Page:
Should You Take Your Child to the Doctor During COVID-19?

Should you be seeing your pediatrician during COVID-19? We’ve put together the best practices and current recommendations to keep you informed so that you can make the best decisions for your family. 

This information was compiled from government sources, medical journals, experts, and more.

Keep reading to learn more about the current best practices regarding well child visits.

Official Guidelines and Recommendations

The American Academy of Pediatrics (AAP), the Centers for Disease Control and Prevention (CDC), and most major medical providers seem to largely be in agreement now about neonatal, infant, baby, and small child care. 

As recently as May 8th, 2020 the AAP promulgated additional guidelines for providers, hospitals, and clinics, while the Healthy Children arm of the AAP published a condensed guide for parents as recently as May 14th, 2020. 

Additionally, the CDC has published information that supports AAP recommendations and highlights the need for ongoing care, particularly when it comes to keeping children up-to-date with immunizations. 

Should You Take Your Child to the Doctor During COVID-19?

Yes. Now that the initial wave of chaos has largely passed, the AAP and other credible sources recommend that you keep up with regularly scheduled well child visits with your pediatrician. Here are some of the reasons the AAP recommends going to visit your pediatrician:

  • Regularly scheduled visits for newborns
  • To keep your child up-to-date on immunizations*
  • Regular screenings for hearing and vision problems
  • Check-ups to monitor growth, blood pressure, and other vital signs
  • For the purposes of labs such as for anemia
  • To monitor developmental milestones
  • And to treat infections or injuries

* Immunizations in particular are a significant concern right now. Scientists and medical professionals are seeing a decline in immunizations, likely caused at least in part because fewer people are attending in-person well child visits. It’s vitally important to try and keep up with your child’s immunizations as well as you can. 

With that in mind, are there any situations when you should not go to the doctor?

When to Consider Telehealth

Depending on your situation and the current state of COVID-19 in your area, your medical providers may advise you to connect over a video chat or by telephone. Under these circumstances, you should listen to your providers and follow their recommendations.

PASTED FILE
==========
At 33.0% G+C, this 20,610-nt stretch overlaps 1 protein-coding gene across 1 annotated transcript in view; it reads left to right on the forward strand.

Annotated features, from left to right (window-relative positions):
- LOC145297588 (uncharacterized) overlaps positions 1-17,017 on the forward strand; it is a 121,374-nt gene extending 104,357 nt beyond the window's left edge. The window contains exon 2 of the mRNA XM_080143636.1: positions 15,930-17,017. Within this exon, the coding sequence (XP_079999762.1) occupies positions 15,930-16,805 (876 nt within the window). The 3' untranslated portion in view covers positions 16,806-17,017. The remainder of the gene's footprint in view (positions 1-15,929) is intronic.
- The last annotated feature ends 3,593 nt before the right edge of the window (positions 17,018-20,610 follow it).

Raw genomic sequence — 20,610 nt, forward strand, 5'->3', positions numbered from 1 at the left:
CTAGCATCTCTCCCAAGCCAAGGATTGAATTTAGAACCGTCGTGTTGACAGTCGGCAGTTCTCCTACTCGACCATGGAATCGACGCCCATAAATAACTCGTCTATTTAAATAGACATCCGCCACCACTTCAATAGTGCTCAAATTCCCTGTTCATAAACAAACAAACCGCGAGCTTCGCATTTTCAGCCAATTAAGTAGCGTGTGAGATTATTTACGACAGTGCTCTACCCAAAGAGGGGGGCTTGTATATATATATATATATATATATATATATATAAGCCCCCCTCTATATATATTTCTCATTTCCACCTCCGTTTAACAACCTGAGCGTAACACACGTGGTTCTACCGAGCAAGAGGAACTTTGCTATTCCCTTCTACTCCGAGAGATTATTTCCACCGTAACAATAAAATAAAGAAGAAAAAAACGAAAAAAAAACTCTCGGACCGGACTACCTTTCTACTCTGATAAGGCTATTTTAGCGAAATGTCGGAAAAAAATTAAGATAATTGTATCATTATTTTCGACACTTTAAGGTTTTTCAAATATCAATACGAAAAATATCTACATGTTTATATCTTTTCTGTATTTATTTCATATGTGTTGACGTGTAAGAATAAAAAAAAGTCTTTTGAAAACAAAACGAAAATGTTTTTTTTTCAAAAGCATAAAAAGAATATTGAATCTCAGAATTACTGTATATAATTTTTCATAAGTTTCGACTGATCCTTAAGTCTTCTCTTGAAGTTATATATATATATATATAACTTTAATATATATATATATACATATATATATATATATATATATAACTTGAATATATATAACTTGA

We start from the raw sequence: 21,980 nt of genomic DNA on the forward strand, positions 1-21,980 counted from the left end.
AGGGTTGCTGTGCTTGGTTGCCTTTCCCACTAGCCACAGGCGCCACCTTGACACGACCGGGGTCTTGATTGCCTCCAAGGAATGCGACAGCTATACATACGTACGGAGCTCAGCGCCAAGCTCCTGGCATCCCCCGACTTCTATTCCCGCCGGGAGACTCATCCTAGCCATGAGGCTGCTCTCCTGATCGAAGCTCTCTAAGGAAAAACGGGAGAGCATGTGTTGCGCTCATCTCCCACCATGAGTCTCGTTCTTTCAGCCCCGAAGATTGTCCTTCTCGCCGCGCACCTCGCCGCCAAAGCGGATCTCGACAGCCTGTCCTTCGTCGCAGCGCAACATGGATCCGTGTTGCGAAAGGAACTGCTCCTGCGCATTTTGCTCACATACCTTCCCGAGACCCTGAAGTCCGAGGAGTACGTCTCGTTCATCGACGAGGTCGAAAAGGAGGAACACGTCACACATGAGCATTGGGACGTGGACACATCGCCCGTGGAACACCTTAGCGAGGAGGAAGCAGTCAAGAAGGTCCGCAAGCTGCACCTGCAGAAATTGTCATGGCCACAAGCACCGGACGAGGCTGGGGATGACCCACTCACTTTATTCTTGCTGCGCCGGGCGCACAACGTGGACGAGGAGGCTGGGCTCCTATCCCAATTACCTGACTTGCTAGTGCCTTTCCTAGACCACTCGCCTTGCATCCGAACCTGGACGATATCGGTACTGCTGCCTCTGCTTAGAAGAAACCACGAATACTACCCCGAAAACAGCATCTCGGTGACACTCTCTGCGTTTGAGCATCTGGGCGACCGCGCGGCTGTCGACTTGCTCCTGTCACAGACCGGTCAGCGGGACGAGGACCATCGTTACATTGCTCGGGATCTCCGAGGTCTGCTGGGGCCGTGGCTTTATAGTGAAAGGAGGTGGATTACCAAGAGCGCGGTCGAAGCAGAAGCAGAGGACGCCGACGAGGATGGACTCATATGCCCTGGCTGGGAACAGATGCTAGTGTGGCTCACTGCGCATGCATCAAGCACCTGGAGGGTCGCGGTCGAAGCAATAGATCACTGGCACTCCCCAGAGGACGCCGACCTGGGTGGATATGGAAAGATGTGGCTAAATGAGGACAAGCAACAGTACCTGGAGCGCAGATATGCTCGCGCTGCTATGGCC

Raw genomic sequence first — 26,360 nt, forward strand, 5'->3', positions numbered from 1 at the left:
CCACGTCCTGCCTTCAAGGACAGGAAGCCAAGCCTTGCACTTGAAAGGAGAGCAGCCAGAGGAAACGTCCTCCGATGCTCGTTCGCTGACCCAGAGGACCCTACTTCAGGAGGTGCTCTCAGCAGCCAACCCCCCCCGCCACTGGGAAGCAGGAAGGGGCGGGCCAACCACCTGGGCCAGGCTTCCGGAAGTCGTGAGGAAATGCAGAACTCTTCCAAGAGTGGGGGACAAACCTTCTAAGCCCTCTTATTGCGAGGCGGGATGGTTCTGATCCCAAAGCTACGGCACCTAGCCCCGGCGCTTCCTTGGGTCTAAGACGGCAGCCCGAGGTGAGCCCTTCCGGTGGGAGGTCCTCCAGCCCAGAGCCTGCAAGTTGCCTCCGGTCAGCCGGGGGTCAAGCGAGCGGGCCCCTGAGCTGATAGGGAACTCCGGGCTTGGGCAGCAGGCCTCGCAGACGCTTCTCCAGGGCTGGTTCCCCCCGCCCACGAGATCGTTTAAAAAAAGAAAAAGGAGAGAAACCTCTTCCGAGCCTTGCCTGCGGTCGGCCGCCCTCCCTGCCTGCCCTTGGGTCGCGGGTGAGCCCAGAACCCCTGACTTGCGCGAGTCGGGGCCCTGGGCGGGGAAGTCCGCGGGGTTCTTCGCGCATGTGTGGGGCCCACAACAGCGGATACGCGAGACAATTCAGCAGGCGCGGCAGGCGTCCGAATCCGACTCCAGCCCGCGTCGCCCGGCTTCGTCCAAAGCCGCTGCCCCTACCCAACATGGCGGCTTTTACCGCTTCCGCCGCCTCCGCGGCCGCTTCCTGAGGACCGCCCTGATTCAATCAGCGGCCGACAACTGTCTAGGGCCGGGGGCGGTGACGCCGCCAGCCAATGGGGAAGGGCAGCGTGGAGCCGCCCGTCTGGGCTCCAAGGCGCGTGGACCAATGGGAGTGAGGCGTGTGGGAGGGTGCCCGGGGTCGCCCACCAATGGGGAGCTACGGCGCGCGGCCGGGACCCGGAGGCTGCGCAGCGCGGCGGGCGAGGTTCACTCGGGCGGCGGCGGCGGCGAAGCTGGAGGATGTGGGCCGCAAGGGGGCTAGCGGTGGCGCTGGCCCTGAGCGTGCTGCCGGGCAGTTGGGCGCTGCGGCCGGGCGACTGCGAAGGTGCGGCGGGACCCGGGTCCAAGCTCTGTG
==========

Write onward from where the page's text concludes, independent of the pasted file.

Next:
What to Do if a Child Is Sick

So long as your child’s condition does not appear to be a medical emergency, the best practice right now is to call your doctor first. Your doctor can help determine whether or not you should bring your child in for an in-person visit. Trust your common sense–if it feels like someone is in serious danger, dial 911 or head to the emergency room. Otherwise, call your doctor and give their advice, first. 

What to Do in Emergencies

The official best practice is astonishingly simple: trust your instincts and apply common sense. A call to your pediatrician can produce better results than a call to 911 or a trip to the ER. However, if you feel like there is an immediate emergency, then calling 911 or heading to the ER are good options.

More than anything, you should not be afraid to seek medical help because of fears or anxieties about COVID-19. Medical professionals have now had adequate time to properly prepare themselves and the facilities to promote your safety and the safety of your child, the safety of others, and the safety of themselves. 

Do not put yourself or your child at risk over fears of the unknown–if something is wrong, seek medical help. 


Is it OK to see my pediatrician during COVID-19? (2020). Retrieved 19 May 2020, from

Guidance on Providing Pediatric Well-Care During COVID-19. (2020). Retrieved 19 May 2020, from

Santoli, J., Lindley, M., DeSilva, M., Kharbanda, E., Daley, M., & Galloway, L. et al. (2020). Effects of the COVID-19 Pandemic on Routine Pediatric Vaccine Ordering and Administration — United States, 2020. MMWR. Morbidity And Mortality Weekly Report, 69(19), 591-593. doi:10.15585/mmwr.mm6919e2

Contact a Cerebral Palsy and Birth Injury Attorney

Getting help for a child with a birth injury can make a big difference. Early intervention and early treatment is often key to helping improve a child’s wellbeing. You must act quickly.

If you have questions about whether your child’s birth injury was caused by a preventable medical error, then our attorneys at Brown Trial Firm may be able to help.

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If you would like help investigating your child’s birth injury, please contact us. Our birth injury attorneys will be happy to give you a free case evaluation. We can also point you to great non-legal resources that can help you figure out your next steps.

Many birth injuries that cause cerebral palsy could have been prevented. Don’t wait, get help today. Call +1 (844) 232-9228, email us at [email protected], or use the live chat button for 24/7 assistance.

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